Monday, March 21, 2011

Why We Believe in the Miraculous

This morning’s sermon is on confession of sin and the true freedom and joy of forgiveness. One way to frame what we believe as Christians about the cross and sin and forgiveness is that Christians are and must be firm believers in miracles. Sometimes Reformed types have thrown around the word “cessation” to describe how certain miracles may have been peculiar to the first century Apostles. While all orthodox Christians believe that the New Testament canon was a unique first century event (there are no new Scriptures being written), the word “cessation” certainly carries with it a ton of extra freight that does not do justice to the New Testament apostles themselves or with the testimony of the vast majority of the history of the Church. But even more importantly than that is the central proclamation and insistence of the New Testament that in the life of the Church, through the powerful working of the Spirit in the lives of men and women and children, through the proclamation of Christ crucified and risen, and the love and fellowship and gifts of the Spirit in the saints, God changes lives. God turns bitter wives into thankful, joyful wives. God turns disobedient and rebellious children into obedient and respectful children. God turns angry and unfaithful husbands into loving, faithful husbands. God raises up the lowly, God gives grace to the failures, God raises the dead. And we gather here every Lord’s Day to testify that this is true. Jesus died so that this might be true, and He was raised to accomplish it. So here at the beginning of our gathering, put away your unbelief. Put away your doubts, your fear, whatever impossibility you are nurturing in your heart. The original impossibility was creation itself, but light burst out of the darkness. So put to death your unbelief.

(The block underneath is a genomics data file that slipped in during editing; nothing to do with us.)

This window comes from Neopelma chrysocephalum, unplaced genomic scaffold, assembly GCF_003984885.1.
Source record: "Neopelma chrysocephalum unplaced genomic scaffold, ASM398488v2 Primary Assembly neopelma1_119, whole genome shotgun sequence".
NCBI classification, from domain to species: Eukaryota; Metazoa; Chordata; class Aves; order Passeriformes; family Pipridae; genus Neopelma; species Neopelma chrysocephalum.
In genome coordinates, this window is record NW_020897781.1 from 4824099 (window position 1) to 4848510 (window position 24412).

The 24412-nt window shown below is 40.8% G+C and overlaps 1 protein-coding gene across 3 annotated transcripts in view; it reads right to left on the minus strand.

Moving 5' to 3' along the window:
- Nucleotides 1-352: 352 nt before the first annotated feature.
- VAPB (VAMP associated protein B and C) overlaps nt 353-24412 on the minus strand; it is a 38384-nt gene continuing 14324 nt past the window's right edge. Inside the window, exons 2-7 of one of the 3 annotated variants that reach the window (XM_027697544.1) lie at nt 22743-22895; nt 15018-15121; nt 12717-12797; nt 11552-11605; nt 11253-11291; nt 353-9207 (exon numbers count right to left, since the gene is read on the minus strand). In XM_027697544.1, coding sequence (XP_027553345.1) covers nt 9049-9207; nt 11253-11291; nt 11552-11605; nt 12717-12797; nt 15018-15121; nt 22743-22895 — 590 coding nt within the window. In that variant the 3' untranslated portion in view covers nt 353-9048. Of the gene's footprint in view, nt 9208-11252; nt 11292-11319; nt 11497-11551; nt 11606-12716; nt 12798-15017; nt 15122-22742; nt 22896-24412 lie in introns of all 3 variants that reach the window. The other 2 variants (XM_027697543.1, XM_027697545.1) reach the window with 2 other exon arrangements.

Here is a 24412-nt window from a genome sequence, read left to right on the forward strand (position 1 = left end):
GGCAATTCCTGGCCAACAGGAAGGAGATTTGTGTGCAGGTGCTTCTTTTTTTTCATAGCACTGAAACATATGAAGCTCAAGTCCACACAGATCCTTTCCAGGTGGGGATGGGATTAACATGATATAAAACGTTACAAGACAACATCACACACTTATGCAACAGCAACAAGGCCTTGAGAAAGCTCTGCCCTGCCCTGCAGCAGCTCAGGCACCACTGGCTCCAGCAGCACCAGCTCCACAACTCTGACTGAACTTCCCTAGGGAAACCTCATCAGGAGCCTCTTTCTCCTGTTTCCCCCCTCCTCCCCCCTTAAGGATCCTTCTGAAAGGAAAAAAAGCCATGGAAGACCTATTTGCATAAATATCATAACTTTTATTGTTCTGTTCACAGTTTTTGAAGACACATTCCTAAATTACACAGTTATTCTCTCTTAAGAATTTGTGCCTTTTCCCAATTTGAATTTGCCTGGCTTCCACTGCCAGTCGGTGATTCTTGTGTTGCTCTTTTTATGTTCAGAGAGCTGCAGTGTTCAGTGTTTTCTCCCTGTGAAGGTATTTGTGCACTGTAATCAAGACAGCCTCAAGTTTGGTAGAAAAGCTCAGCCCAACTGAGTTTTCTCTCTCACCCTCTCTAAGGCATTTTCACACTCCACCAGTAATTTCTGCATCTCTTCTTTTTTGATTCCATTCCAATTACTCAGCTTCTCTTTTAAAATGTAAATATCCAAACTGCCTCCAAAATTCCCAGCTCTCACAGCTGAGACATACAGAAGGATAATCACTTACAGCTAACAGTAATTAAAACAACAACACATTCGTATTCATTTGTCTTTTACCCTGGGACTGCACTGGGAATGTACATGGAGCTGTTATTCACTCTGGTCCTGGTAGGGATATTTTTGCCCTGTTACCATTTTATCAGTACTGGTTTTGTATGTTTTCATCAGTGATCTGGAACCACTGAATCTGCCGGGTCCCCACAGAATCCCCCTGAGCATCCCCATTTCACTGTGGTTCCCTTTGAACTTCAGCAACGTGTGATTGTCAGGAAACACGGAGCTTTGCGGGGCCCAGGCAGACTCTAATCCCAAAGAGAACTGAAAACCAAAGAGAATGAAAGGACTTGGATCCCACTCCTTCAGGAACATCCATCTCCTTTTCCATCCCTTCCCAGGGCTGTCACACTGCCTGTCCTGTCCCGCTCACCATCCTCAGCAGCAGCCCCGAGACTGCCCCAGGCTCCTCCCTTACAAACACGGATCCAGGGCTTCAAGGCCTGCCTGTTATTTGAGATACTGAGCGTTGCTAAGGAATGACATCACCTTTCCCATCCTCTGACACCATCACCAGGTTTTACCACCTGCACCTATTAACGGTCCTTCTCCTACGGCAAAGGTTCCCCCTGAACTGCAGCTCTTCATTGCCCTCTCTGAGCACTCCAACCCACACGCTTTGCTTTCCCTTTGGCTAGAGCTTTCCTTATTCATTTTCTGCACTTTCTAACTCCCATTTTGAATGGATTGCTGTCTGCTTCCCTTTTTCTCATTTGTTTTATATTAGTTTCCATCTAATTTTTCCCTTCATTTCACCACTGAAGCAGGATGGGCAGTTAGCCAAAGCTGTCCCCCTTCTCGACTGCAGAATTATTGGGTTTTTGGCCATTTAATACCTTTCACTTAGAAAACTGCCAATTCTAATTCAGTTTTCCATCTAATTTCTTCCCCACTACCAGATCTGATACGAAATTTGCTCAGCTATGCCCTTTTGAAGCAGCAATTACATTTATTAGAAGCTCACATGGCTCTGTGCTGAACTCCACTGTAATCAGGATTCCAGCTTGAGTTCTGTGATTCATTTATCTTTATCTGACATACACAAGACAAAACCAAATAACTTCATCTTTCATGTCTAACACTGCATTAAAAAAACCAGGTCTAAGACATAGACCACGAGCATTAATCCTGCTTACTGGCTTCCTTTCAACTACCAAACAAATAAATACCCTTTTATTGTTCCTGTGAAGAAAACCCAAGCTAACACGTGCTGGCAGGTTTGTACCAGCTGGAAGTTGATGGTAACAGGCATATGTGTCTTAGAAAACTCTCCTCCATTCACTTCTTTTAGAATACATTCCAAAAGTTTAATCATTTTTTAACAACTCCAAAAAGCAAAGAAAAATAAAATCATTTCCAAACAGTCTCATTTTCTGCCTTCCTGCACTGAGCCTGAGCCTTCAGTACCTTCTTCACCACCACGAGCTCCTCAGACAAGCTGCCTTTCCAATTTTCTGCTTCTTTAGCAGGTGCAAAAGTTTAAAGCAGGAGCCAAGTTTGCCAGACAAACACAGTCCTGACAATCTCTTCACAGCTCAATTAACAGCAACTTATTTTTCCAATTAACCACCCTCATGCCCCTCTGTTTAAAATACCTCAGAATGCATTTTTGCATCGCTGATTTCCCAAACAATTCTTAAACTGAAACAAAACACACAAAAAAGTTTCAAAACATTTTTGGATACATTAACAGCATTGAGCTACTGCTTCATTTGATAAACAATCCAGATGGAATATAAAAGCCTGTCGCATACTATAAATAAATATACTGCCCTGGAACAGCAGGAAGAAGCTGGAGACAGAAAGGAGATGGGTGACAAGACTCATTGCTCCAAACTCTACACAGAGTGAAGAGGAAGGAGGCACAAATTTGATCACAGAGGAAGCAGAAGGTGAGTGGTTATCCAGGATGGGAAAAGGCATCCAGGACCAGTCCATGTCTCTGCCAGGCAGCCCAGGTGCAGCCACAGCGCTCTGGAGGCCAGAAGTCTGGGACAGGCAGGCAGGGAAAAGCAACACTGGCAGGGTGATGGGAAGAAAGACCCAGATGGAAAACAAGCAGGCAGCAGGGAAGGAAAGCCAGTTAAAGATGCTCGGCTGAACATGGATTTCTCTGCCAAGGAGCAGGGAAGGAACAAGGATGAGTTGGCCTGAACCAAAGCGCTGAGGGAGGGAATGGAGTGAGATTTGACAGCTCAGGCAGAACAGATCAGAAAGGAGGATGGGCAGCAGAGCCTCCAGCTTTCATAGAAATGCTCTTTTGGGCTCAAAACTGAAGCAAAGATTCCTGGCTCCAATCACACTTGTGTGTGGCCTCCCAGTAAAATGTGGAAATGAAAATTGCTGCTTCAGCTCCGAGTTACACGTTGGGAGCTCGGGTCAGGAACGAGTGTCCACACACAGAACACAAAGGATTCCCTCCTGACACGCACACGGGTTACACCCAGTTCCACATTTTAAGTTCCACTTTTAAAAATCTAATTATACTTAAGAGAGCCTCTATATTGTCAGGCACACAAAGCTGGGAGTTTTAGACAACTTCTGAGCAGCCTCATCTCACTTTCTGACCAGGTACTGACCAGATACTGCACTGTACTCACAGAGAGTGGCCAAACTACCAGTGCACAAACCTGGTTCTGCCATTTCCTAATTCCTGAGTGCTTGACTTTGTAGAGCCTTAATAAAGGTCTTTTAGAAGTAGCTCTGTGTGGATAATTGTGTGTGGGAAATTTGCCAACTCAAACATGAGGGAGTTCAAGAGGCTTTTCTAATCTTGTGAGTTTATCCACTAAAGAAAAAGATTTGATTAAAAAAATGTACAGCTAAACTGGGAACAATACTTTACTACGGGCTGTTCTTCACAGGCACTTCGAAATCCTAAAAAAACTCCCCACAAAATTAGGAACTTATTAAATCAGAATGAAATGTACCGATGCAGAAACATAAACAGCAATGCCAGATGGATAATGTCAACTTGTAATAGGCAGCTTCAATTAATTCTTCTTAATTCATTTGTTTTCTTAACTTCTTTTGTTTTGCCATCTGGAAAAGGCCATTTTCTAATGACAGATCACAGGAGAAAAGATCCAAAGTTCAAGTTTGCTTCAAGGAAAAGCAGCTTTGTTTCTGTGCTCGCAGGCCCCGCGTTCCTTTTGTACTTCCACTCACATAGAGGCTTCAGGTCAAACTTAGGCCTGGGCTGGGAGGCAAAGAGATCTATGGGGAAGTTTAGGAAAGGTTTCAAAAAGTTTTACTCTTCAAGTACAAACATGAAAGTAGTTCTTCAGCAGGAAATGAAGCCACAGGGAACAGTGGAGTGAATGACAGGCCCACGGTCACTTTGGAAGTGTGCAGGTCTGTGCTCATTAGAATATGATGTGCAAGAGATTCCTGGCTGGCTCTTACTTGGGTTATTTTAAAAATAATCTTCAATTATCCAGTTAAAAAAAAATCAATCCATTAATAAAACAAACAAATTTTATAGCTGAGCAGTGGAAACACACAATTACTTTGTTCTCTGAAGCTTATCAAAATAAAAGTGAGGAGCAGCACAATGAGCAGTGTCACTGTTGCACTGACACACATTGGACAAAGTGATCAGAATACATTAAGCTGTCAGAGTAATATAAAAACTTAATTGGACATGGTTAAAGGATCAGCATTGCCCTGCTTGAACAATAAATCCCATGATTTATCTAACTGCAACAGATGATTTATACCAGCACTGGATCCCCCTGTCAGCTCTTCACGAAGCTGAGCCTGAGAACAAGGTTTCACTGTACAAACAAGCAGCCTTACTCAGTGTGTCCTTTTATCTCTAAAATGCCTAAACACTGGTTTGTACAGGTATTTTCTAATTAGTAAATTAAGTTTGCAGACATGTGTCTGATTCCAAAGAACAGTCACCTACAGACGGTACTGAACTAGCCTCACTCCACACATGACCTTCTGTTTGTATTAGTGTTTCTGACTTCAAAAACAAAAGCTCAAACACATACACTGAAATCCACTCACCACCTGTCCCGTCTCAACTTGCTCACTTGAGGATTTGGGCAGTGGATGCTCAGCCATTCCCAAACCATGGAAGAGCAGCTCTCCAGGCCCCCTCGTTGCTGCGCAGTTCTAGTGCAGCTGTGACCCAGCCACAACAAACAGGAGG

“This is the message which we have heard from Him and declare to you, that God is light and in Him is no darkness at all.” (1 Jn. 1:5)

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